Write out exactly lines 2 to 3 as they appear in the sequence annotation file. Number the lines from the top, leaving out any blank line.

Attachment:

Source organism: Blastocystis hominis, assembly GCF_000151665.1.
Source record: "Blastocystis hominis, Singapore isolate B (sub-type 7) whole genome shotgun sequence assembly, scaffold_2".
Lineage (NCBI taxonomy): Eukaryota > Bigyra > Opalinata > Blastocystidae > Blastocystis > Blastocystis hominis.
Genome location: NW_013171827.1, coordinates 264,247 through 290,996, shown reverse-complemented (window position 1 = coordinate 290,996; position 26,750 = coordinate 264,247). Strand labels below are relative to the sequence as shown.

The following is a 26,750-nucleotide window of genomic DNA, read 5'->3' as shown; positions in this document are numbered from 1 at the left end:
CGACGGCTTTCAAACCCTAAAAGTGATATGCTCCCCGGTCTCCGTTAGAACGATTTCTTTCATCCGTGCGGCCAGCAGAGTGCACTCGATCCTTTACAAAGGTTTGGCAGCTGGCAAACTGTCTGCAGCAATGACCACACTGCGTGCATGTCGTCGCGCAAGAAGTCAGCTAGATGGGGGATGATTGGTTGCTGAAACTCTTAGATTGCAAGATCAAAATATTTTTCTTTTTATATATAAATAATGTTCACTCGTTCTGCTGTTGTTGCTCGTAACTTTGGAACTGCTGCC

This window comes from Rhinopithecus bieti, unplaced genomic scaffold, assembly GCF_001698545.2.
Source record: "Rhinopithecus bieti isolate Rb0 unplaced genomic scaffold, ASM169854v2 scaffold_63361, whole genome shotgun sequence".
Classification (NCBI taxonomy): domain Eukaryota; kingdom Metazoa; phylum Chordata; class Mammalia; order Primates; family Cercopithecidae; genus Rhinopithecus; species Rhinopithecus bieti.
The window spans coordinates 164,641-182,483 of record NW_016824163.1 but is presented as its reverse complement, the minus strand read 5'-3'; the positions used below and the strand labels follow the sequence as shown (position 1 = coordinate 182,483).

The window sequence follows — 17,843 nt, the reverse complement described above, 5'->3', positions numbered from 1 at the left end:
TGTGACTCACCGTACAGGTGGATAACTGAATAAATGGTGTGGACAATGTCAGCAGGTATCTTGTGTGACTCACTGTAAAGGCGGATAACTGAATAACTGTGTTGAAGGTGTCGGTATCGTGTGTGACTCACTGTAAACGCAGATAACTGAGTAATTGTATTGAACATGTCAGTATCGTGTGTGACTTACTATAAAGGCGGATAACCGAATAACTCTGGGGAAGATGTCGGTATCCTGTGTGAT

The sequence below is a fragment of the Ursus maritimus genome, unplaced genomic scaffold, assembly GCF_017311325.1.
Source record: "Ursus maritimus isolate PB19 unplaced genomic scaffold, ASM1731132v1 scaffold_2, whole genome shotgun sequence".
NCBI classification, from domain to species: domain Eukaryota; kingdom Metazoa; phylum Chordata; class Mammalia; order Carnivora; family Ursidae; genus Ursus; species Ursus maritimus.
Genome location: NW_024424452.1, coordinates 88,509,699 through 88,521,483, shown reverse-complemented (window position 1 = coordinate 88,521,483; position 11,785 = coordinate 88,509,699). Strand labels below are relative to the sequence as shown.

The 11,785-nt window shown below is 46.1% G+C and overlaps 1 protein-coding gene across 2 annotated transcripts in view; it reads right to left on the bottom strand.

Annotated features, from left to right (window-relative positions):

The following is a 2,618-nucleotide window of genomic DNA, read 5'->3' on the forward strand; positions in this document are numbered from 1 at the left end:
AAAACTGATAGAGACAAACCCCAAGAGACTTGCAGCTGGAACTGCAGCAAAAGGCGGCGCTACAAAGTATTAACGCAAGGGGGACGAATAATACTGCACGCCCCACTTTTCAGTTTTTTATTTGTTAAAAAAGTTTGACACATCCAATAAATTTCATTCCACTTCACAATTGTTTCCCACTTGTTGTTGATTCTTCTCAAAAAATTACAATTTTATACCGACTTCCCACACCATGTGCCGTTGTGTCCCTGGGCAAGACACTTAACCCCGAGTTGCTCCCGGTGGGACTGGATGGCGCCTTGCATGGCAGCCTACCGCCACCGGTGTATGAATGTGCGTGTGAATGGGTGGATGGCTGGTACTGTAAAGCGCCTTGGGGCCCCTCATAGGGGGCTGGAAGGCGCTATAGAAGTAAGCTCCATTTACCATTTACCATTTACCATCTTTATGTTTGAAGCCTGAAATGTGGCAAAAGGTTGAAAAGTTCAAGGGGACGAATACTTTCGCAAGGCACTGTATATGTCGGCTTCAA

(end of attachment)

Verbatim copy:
Source record: "Blastocystis hominis, Singapore isolate B (sub-type 7) whole genome shotgun sequence assembly, scaffold_2".
Lineage (NCBI taxonomy): Eukaryota > Bigyra > Opalinata > Blastocystidae > Blastocystis > Blastocystis hominis.